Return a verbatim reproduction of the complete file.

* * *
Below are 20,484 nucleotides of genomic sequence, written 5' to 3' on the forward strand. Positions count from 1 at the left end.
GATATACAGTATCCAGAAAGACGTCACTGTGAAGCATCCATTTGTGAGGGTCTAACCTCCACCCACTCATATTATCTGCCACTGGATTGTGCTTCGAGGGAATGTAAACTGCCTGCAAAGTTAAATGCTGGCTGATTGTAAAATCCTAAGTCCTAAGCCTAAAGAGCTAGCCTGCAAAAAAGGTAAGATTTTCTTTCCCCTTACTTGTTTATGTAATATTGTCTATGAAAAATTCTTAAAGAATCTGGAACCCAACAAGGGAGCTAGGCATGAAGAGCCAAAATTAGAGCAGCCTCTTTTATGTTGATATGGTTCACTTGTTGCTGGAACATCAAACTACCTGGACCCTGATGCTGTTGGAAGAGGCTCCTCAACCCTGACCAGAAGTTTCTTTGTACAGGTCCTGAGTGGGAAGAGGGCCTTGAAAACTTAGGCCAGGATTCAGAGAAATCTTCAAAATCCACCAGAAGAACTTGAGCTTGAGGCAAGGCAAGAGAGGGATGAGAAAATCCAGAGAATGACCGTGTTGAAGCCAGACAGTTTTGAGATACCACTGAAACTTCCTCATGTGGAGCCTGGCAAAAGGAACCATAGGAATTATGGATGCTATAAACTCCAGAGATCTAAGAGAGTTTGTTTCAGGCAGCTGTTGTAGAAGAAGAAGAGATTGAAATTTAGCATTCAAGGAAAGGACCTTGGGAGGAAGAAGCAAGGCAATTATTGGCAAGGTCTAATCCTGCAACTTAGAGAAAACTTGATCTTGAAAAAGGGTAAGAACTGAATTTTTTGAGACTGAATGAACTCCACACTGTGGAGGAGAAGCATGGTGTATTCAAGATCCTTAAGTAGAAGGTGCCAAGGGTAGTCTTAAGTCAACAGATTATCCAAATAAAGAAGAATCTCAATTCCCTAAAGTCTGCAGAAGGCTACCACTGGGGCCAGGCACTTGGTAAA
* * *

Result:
Below are 20,484 nucleotides of genomic sequence, written 5' to 3' on the forward strand. Positions count from 1 at the left end.
GATATACAGTATCCAGAAAGACGTCACTGTGAAGCATCCATTTGTGAGGGTCTAACCTCCACCCACTCATATTATCTGCCACTGGATTGTGCTTCGAGGGAATGTAAACTGCCTGCAAAGTTAAATGCTGGCTGATTGTAAAATCCTAAGTCCTAAGCCTAAAGAGCTAGCCTGCAAAAAAGGTAAGATTTTCTTTCCCCTTACTTGTTTATGTAATATTGTCTATGAAAAATTCTTAAAGAATCTGGAACCCAACAAGGGAGCTAGGCATGAAGAGCCAAAATTAGAGCAGCCTCTTTTATGTTGATATGGTTCACTTGTTGCTGGAACATCAAACTACCTGGACCCTGATGCTGTTGGAAGAGGCTCCTCAACCCTGACCAGAAGTTTCTTTGTACAGGTCCTGAGTGGGAAGAGGGCCTTGAAAACTTAGGCCAGGATTCAGAGAAATCTTCAAAATCCACCAGAAGAACTTGAGCTTGAGGCAAGGCAAGAGAGGGATGAGAAAATCCAGAGAATGACCGTGTTGAAGCCAGACAGTTTTGAGATACCACTGAAACTTCCTCATGTGGAGCCTGGCAAAAGGAACCATAGGAATTATGGATGCTATAAACTCCAGAGATCTAAGAGAGTTTGTTTCAGGCAGCTGTTGTAGAAGAAGAAGAGATTGAAATTTAGCATTCAAGGAAAGGACCTTGGGAGGAAGAAGCAAGGCAATTATTGGCAAGGTCTAATCCTGCAACTTAGAGAAAACTTGATCTTGAAAAAGGGTAAGAACTGAATTTTTTGAGACTGAATGAACTCCACACTGTGGAGGAGAAGCATGGTGTATTCAAGATCCTTAAGTAGAAGGTGCCAAGGGTAGTCTTAAGTCAACAGATTATCCAAATAAAGAAGAATCTCAATTCCCTAAAGTCTGCAGAAGGCTACCACTGGGGCCAGGCACTTGGTAAA